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Unsure What Would Be the Best Manner to Respond to this Colleague

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I work at a minimum-wage job and sometimes talk to an older colleague. We only talk about some political issues, some things about psychology, about his child (such as “what subject does he like at school?”)and sometimes about black magic (if you believe in this or not isn’t my concern; therefore, I don’t think that aspect of this should be an issue). I guess you could say we’re co-workers who are somewhat “friends”. He knows that I am a psychology major, and he also told me that his wife is majored in psychology. So a few days ago, as we were talking, I pointed out something about his behavior. I said, “It seems like you are very careful about what you say, meaning you only say certain things if someone mentions it first…”. He said, “No one’s ever pointed that out about me before” and that I was correct about his behavior. So in turn I asked him, “What do you think about my behavior, then?” but he couldn’t understand my question. Part of it may have been that he was stocking shelves while we were talking. His reply was “Are you asking me if I think you’re attractive or something?” and I said “Of course not! That’s not at all what I was asking”. This went on for some time as I kept trying to re-phrase my question in a way that he would understand – I really didn’t want a misunderstanding between him and I. Next, he asked me “Are you asking me why I think you hang around me?”. I said, “I guess, yes?” and he said “Because you like me.” in a very matter-of-fact tone. I stared at him and said “Um… yeah? You remind me of a friend and you’re interesting to talk to”. He replied “Hm. Okay”. Later I asked him again and he said “I think you’re cute”. I wrinkled my nose and he said “What, you don’t like that?”. Finally, I said “If you were my psychologist and I were your patient, what would you think of me?” and he finally understood. He said “I don’t know, neurotic is the first thing that comes to mind. But I also think you’re flirtatious.” I asked him “Did you think I was hitting on you?!” and he said “I don’t know, I don’t care” and “It’s not a bad thing – use it to your advantage”

Unsure What Would Be the Best Manner to Respond to this Colleague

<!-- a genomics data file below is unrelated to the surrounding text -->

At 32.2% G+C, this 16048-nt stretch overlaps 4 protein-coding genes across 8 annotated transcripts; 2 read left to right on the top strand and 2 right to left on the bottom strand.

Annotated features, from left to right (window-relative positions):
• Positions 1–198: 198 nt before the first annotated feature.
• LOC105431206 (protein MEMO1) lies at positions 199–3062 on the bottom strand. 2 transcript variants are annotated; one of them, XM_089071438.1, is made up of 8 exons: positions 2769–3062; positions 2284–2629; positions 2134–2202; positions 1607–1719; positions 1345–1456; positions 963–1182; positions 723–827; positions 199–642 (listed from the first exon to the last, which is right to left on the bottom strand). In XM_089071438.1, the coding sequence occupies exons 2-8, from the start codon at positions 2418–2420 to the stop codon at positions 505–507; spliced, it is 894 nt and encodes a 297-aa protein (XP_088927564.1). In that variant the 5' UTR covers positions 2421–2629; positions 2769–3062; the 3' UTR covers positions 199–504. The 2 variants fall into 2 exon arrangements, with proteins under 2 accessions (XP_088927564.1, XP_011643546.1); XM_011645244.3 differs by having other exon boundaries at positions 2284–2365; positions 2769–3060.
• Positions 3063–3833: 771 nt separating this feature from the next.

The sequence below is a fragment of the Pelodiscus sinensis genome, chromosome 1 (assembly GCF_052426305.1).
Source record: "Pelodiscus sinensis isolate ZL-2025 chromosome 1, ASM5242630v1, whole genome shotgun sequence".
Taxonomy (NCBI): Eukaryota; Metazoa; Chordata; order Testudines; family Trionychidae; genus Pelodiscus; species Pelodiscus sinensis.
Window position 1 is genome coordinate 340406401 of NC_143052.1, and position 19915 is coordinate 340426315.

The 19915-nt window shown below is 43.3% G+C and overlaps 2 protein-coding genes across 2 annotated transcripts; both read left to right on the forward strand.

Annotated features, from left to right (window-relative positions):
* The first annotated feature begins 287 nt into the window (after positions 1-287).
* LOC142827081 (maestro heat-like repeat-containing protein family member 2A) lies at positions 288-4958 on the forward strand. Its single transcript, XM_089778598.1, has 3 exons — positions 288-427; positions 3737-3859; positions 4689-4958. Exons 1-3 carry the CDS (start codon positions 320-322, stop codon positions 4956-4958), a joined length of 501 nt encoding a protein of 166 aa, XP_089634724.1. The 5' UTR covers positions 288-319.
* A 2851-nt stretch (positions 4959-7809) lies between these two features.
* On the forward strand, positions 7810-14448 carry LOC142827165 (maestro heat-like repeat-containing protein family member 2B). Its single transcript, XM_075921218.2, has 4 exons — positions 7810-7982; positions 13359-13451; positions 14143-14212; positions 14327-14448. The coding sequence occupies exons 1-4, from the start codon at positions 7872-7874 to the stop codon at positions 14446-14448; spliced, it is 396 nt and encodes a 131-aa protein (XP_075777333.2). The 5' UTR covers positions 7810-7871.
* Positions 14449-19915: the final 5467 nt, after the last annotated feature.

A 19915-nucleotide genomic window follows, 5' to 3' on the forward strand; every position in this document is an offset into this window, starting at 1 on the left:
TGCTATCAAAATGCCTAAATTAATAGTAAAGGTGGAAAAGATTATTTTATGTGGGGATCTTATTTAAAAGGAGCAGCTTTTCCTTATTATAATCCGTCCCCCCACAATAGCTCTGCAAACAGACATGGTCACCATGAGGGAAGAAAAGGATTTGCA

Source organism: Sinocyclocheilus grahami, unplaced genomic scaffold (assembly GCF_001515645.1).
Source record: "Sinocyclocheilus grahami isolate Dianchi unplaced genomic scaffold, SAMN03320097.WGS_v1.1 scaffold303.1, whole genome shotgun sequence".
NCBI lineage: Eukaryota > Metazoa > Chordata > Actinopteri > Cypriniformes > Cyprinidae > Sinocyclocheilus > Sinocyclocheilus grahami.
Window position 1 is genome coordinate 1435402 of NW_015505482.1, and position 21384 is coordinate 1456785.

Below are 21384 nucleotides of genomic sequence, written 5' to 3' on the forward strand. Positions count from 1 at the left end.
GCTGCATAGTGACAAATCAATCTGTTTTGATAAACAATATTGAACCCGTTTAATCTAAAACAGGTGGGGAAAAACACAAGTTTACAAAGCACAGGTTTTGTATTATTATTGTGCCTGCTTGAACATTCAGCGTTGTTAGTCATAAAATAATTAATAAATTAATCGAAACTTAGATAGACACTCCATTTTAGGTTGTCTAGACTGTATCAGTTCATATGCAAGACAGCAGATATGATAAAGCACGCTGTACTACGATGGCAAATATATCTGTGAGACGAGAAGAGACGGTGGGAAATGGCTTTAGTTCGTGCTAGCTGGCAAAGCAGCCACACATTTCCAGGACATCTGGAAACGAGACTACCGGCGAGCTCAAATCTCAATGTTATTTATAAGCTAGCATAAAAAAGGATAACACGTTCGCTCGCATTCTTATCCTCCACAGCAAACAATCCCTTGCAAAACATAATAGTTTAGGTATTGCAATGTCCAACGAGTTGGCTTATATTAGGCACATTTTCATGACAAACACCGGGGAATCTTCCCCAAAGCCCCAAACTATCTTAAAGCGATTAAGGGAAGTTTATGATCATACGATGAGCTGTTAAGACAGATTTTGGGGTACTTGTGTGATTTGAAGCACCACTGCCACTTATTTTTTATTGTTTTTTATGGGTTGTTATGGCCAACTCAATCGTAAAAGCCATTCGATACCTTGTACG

Answered by on -


Your coworker seems to believe that you’re attracted to him. That may not have been your intention, but as evidenced by his response that is his conclusion.

Your offering your opinion about him may have given him the impression that you care about his well-being. Your asking his opinion of you, might have given him the impression that you are interested in what he thinks of you. If you are not attracted to him, then your conversations have become too personal.

If you were my client, I would inquire about your motivation for your interactions with him. Why are you interested in his view of you? If you want a professional opinion about your behavior, it’s best to ask a therapist, who has expert knowledge in human behavior.

If you are not attracted to your coworker, then tell him directly. That will clarify this situation. Going forward, refrain from discussing your personal lives. Only discuss mundane, “safe” topics like the weather or the news. That should significantly reduce the likelihood of any future misunderstandings.

This experience demonstrates the importance of being cognizant about how we interact with others. It’s also an example of how easy it is for others to misinterpret our intentions. Please take care.

Dr. Kristina Randle

Unsure What Would Be the Best Manner to Respond to this Colleague

Therapists live, online right now, from BetterHelp:

Kristina Randle, Ph.D., LCSW

Kristina Randle, Ph.D., LCSW is a licensed psychotherapist and Assistant Professor of Social Work and Forensics with extensive experience in the field of mental health. She works in private practice with adults, adolescents and families. Kristina has worked in a large array of settings including community mental health, college counseling and university research centers.

APA Reference
Randle, K. (2018). Unsure What Would Be the Best Manner to Respond to this Colleague. Psych Central. Retrieved on November 23, 2020, from
Scientifically Reviewed
Last updated: 8 May 2018 (Originally: 9 Dec 2015)
Last reviewed: By a member of our scientific advisory board on 8 May 2018
Published on Psych All rights reserved.